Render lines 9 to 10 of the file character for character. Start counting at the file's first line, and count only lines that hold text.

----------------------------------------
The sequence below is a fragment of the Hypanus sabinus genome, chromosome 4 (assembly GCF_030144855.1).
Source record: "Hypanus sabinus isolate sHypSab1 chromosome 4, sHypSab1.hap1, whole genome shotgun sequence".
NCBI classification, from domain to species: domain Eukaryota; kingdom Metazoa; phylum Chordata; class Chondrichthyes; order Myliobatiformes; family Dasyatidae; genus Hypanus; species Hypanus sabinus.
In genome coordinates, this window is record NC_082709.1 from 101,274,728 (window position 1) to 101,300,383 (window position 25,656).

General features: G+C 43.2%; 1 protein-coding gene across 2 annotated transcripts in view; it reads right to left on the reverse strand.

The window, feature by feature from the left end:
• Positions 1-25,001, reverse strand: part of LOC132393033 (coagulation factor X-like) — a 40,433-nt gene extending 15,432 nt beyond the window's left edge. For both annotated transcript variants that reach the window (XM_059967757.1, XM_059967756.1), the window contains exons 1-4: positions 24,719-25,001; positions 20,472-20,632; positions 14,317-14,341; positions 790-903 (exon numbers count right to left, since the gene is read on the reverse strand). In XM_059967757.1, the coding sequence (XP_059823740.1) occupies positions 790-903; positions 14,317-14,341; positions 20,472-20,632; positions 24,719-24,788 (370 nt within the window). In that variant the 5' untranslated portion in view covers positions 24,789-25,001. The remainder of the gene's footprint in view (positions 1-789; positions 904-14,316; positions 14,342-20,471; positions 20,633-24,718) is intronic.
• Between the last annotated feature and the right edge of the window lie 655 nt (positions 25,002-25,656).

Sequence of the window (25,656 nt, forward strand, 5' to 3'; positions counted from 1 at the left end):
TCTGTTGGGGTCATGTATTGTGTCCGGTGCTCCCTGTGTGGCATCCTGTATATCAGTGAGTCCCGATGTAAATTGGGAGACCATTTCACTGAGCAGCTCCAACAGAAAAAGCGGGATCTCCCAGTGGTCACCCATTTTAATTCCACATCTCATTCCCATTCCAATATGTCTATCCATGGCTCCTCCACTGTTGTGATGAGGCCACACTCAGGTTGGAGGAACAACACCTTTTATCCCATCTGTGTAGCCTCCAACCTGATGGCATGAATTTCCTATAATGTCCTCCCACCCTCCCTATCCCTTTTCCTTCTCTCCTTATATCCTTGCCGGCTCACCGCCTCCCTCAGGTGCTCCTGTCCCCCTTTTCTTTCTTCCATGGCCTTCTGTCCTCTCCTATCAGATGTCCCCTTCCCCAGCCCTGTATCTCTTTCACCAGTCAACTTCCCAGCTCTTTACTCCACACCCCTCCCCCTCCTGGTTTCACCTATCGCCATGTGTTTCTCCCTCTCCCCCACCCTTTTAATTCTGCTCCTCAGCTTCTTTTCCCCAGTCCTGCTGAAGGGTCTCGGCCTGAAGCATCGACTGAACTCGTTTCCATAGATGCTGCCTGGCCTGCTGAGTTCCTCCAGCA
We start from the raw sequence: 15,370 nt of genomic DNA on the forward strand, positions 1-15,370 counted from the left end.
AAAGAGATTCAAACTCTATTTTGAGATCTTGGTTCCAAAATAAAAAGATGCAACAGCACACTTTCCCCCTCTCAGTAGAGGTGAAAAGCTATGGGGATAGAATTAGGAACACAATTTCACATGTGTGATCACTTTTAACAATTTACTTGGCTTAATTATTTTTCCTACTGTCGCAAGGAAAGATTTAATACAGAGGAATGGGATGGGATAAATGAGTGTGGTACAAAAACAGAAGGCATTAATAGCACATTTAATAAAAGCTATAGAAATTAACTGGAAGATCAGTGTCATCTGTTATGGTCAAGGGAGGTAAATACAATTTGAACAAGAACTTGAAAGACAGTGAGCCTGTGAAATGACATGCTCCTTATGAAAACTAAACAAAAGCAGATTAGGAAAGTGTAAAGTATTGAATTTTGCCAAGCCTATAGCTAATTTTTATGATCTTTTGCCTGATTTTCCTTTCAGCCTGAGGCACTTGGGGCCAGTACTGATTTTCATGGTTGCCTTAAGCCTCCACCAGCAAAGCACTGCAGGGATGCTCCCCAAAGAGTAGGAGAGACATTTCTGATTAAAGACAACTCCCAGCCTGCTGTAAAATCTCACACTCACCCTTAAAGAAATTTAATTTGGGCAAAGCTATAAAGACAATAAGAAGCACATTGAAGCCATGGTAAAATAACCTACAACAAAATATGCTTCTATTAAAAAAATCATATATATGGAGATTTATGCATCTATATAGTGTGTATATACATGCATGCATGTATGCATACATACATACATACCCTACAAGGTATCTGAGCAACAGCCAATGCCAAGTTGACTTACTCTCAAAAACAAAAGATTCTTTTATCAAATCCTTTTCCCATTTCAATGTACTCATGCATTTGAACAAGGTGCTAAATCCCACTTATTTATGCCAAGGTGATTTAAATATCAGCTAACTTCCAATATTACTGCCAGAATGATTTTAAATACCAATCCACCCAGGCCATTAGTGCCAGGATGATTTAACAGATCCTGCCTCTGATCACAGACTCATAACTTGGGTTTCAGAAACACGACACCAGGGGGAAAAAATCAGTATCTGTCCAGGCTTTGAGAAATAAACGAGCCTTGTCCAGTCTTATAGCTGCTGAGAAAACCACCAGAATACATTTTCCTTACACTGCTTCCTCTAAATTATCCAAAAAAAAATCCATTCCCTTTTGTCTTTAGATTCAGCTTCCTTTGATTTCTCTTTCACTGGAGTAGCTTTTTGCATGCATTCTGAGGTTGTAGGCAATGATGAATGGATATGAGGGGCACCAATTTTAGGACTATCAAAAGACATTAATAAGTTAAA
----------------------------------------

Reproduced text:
Sequence of the window (25,656 nt, forward strand, 5' to 3'; positions counted from 1 at the left end):
TCTGTTGGGGTCATGTATTGTGTCCGGTGCTCCCTGTGTGGCATCCTGTATATCAGTGAGTCCCGATGTAAATTGGGAGACCATTTCACTGAGCAGCTCCAACAGAAAAAGCGGGATCTCCCAGTGGTCACCCATTTTAATTCCACATCTCATTCCCATTCCAATATGTCTATCCATGGCTCCTCCACTGTTGTGATGAGGCCACACTCAGGTTGGAGGAACAACACCTTTTATCCCATCTGTGTAGCCTCCAACCTGATGGCATGAATTTCCTATAATGTCCTCCCACCCTCCCTATCCCTTTTCCTTCTCTCCTTATATCCTTGCCGGCTCACCGCCTCCCTCAGGTGCTCCTGTCCCCCTTTTCTTTCTTCCATGGCCTTCTGTCCTCTCCTATCAGATGTCCCCTTCCCCAGCCCTGTATCTCTTTCACCAGTCAACTTCCCAGCTCTTTACTCCACACCCCTCCCCCTCCTGGTTTCACCTATCGCCATGTGTTTCTCCCTCTCCCCCACCCTTTTAATTCTGCTCCTCAGCTTCTTTTCCCCAGTCCTGCTGAAGGGTCTCGGCCTGAAGCATCGACTGAACTCGTTTCCATAGATGCTGCCTGGCCTGCTGAGTTCCTCCAGCA